Jason Meyer, Ph.D., assistant professor of biology in the School of Science at Indiana University-Purdue University Indianapolis, has received a National Institutes of Health grant to study how glaucoma develops in stem cells created from skin cells genetically predisposed to the disease. [More]
Understanding the pattern of cellular changes that lead to retinal ganglion cell death in glaucoma

Understanding the pattern of cellular changes that lead to retinal ganglion cell death in glaucoma

Glaucoma, the second leading cause of blindness, usually stems from elevated eye pressure, which in turn damages and destroys specialized neurons in the eye known as retinal ganglion cells. To better understand these cellular changes and how they influence the progression and severity of glaucoma, researchers at University of California, San Diego School of Medicine and Shiley Eye Institute turned to a mouse model of the disease. [More]
New research sheds light on the role of Sox10 protein in Hirschsprung's disease patients

New research sheds light on the role of Sox10 protein in Hirschsprung's disease patients

Defects in the protein Sox10, a transcription factor that regulates gene expression, may play a role in the development of post-operative GI dysfunction in Hirschsprung's disease patients, according to new research published in Cellular and Molecular Gastroenterology and Hepatology, the new basic science journal of the American Gastroenterological Association. [More]
Researchers find way to prevent noise-induced hearing loss

Researchers find way to prevent noise-induced hearing loss

Researchers from Weill Cornell Medical College and the Gladstone Institutes have found a way to prevent noise-induced hearing loss in a mouse using a simple chemical compound that is a precursor to vitamin B3. This discovery has important implications not only for preventing hearing loss, but also potentially for treating some aging-related conditions that are linked to the same protein. [More]
Researchers unravel separate biological responses of the eye to blue light

Researchers unravel separate biological responses of the eye to blue light

Blue light can both set the mood and set in motion important biological responses. Researchers at the University of Pennsylvania's School of Medicine and School of Arts and Sciences have teased apart the separate biological responses of the human eye to blue light, revealing an unexpected contest for control. [More]
LaVision BioTec report on users of light sheet microscopy in the Miami Project to Cure Paralysis

LaVision BioTec report on users of light sheet microscopy in the Miami Project to Cure Paralysis

LaVison BioTec, developers of advanced microscopy solutions for the life sciences, report on users of their Ultramicroscope Light Sheet Fluorescence Microscope system to aid the research of the Miami Project to Cure Paralysis under the supervision of Professor Vance Lemmon, the Walter G. Ross Distinguished Chair in Developmental Neuroscience & Professor of Neurological Surgery at the University of Miami. [More]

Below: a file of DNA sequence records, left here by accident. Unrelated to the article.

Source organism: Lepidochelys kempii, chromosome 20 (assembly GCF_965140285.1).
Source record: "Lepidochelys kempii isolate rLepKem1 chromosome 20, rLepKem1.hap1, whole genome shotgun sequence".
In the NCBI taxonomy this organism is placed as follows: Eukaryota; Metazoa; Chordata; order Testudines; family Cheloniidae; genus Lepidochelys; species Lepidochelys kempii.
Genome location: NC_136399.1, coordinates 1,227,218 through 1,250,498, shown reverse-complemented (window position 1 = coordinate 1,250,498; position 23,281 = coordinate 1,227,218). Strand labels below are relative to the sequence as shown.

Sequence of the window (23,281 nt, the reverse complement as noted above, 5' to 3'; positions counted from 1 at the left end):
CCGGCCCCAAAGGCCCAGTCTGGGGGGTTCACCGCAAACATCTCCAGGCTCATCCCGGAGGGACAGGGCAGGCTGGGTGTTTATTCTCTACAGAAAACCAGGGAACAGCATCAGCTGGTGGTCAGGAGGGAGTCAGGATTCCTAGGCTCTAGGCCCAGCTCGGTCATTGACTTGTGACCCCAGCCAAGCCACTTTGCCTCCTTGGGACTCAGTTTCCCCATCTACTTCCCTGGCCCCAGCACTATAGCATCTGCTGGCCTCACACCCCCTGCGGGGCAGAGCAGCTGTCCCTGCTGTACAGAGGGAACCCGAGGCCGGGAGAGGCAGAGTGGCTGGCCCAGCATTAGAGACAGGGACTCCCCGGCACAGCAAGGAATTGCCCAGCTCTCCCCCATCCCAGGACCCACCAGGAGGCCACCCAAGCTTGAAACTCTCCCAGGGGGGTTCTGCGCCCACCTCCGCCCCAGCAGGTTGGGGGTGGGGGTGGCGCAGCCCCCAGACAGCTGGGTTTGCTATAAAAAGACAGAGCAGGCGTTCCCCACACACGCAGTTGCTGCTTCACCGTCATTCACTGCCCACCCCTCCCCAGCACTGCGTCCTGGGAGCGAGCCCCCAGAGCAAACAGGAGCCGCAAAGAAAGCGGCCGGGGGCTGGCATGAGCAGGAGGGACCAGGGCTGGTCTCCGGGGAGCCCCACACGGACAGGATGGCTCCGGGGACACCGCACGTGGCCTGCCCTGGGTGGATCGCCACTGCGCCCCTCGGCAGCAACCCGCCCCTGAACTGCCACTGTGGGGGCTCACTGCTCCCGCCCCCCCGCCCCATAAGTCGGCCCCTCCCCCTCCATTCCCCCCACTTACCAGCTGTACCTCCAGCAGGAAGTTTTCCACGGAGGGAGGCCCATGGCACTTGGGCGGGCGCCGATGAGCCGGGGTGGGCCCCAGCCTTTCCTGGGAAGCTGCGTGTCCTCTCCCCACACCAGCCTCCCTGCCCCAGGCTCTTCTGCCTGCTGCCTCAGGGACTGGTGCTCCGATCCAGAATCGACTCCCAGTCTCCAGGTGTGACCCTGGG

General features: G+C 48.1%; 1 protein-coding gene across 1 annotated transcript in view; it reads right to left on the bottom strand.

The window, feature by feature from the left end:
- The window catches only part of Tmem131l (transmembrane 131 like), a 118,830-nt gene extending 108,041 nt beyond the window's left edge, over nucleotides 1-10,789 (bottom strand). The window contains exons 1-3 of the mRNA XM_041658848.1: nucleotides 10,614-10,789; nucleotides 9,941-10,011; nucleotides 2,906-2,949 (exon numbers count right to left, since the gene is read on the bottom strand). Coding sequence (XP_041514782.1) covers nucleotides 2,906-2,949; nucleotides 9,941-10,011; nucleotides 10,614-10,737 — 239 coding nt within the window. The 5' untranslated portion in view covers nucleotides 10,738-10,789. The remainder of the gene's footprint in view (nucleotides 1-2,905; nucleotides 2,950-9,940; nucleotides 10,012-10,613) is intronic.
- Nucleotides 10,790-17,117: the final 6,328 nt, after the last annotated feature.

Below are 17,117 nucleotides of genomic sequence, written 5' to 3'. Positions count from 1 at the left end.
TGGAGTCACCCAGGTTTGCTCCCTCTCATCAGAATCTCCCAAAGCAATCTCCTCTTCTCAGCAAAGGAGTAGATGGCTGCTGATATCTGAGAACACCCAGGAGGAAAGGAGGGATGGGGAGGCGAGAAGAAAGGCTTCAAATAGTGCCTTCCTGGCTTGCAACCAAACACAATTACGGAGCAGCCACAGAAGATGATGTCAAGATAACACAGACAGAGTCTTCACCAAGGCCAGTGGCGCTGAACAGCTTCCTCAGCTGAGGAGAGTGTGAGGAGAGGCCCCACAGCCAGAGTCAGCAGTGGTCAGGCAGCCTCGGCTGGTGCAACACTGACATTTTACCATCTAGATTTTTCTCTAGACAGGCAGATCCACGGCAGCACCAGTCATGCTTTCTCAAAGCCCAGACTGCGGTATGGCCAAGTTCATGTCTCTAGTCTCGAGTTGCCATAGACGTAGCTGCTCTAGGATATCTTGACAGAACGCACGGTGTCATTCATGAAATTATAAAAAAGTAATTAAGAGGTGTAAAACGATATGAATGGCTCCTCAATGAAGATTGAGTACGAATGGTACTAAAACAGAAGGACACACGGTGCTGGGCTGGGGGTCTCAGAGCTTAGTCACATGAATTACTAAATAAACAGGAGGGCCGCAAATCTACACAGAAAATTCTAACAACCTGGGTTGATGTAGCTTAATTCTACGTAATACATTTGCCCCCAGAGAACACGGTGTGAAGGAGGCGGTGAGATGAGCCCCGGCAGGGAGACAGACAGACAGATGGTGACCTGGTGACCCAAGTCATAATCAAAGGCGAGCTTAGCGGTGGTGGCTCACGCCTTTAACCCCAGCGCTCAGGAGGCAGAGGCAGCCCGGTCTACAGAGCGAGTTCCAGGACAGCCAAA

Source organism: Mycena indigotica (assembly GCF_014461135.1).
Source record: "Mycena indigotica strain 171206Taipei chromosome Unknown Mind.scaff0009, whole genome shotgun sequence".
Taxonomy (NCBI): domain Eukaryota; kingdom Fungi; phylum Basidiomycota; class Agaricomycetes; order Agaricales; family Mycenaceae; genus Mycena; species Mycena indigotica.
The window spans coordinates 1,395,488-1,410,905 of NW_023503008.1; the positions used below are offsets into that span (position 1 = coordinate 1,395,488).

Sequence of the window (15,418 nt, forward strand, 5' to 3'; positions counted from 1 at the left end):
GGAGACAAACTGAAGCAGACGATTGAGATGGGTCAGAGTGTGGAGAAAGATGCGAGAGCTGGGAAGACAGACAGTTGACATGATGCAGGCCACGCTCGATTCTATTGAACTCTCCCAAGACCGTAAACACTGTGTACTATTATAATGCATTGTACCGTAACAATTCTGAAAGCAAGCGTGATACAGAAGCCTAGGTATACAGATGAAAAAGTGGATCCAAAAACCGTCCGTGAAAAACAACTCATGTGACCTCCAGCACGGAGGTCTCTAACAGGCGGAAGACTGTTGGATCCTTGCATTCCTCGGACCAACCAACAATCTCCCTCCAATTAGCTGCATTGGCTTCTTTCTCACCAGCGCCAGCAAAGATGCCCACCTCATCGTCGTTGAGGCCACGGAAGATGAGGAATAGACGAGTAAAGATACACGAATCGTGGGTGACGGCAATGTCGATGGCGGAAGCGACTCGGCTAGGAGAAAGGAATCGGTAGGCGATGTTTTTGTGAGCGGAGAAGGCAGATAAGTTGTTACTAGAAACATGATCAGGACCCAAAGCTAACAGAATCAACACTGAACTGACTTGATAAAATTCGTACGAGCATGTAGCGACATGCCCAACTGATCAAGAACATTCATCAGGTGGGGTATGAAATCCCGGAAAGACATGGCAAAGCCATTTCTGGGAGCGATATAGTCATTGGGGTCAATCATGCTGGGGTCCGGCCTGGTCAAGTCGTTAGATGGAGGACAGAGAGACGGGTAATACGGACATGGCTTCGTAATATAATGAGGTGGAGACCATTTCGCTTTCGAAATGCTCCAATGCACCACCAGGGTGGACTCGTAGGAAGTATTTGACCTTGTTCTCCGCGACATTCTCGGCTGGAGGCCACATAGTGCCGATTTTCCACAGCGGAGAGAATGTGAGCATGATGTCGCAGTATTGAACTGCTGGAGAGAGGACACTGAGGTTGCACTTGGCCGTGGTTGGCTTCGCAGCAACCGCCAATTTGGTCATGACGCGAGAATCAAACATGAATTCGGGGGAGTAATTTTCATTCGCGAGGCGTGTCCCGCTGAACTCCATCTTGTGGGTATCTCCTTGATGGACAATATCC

Pitt researchers awarded $1.25 million DOD grant to establish whole-eye transplantation program

Pitt researchers awarded $1.25 million DOD grant to establish whole-eye transplantation program

University of Pittsburgh School of Medicine researchers have been awarded $1.25 million from the U.S. Department of Defense to fund two projects that aim to establish the groundwork for the nation's first whole-eye transplantation program. [More]
UT Arlington scientists explore how fluid flow could play significant role in neuronal growth

UT Arlington scientists explore how fluid flow could play significant role in neuronal growth

A University of Texas at Arlington team exploring how neuron growth can be controlled in the lab and, possibly, in the human body has published a new paper in Nature Scientific Reports on how fluid flow could play a significant role. [More]
DNA testing for congenital cataracts can accurately diagnose diseases linked to childhood blindness

DNA testing for congenital cataracts can accurately diagnose diseases linked to childhood blindness

Researchers in the United Kingdom have demonstrated that advanced DNA testing for congenital cataracts can quickly and accurately diagnose a number of rare diseases marked by childhood blindness, according to a study published online today in Ophthalmology, the journal of the American Academy of Ophthalmology. [More]
Doctors test device designed to 'turn off' cluster headaches

Doctors test device designed to 'turn off' cluster headaches

For those suffering excruciating pain from cluster headaches, relief may soon be available from an investigational device being studied in a national multicenter clinical trial. Recently, doctors at The Ohio State University Wexner Medical Center performed the first surgery in the United States to insert a neurostimulator to provide relief from cluster headaches, which are more painful than migraines. [More]
Advertisement
Advertisement